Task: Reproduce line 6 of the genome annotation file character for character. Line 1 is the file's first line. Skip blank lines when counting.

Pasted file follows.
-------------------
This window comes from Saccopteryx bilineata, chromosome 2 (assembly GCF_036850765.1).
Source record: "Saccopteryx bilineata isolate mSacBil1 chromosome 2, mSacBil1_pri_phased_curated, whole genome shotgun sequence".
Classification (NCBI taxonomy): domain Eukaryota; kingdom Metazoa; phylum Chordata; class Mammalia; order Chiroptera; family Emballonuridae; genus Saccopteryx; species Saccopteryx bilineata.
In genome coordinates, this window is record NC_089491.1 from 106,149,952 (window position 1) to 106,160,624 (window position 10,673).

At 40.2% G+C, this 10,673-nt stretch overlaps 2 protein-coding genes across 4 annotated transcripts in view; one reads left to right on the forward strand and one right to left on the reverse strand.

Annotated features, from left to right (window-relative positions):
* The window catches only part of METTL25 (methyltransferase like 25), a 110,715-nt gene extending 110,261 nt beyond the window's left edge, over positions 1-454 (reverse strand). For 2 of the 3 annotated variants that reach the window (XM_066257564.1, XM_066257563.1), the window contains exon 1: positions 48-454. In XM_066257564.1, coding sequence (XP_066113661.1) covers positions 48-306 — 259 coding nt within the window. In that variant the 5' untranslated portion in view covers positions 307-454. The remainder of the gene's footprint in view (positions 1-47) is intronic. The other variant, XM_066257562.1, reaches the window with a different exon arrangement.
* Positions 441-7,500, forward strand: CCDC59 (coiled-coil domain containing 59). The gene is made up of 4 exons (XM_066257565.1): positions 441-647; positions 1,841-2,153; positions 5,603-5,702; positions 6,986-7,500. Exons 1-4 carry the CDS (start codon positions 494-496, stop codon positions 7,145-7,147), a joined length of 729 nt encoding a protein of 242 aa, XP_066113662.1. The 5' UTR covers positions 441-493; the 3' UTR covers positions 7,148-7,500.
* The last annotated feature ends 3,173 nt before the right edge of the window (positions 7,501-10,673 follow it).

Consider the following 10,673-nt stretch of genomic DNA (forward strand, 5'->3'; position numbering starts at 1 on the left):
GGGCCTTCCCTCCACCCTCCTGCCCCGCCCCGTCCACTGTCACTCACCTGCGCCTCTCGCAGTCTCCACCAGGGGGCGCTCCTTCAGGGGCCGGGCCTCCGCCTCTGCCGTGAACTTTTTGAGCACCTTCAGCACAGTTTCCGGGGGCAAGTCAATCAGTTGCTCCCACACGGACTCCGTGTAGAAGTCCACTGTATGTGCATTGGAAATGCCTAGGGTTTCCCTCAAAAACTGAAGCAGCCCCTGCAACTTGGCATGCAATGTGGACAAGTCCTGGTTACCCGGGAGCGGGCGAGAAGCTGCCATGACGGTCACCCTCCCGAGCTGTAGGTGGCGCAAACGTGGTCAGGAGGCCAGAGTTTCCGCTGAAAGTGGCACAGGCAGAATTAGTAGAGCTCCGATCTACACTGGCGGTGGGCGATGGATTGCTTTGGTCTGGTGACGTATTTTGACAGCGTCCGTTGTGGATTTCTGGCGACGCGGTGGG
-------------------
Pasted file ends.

Annotated features, from left to right (window-relative positions):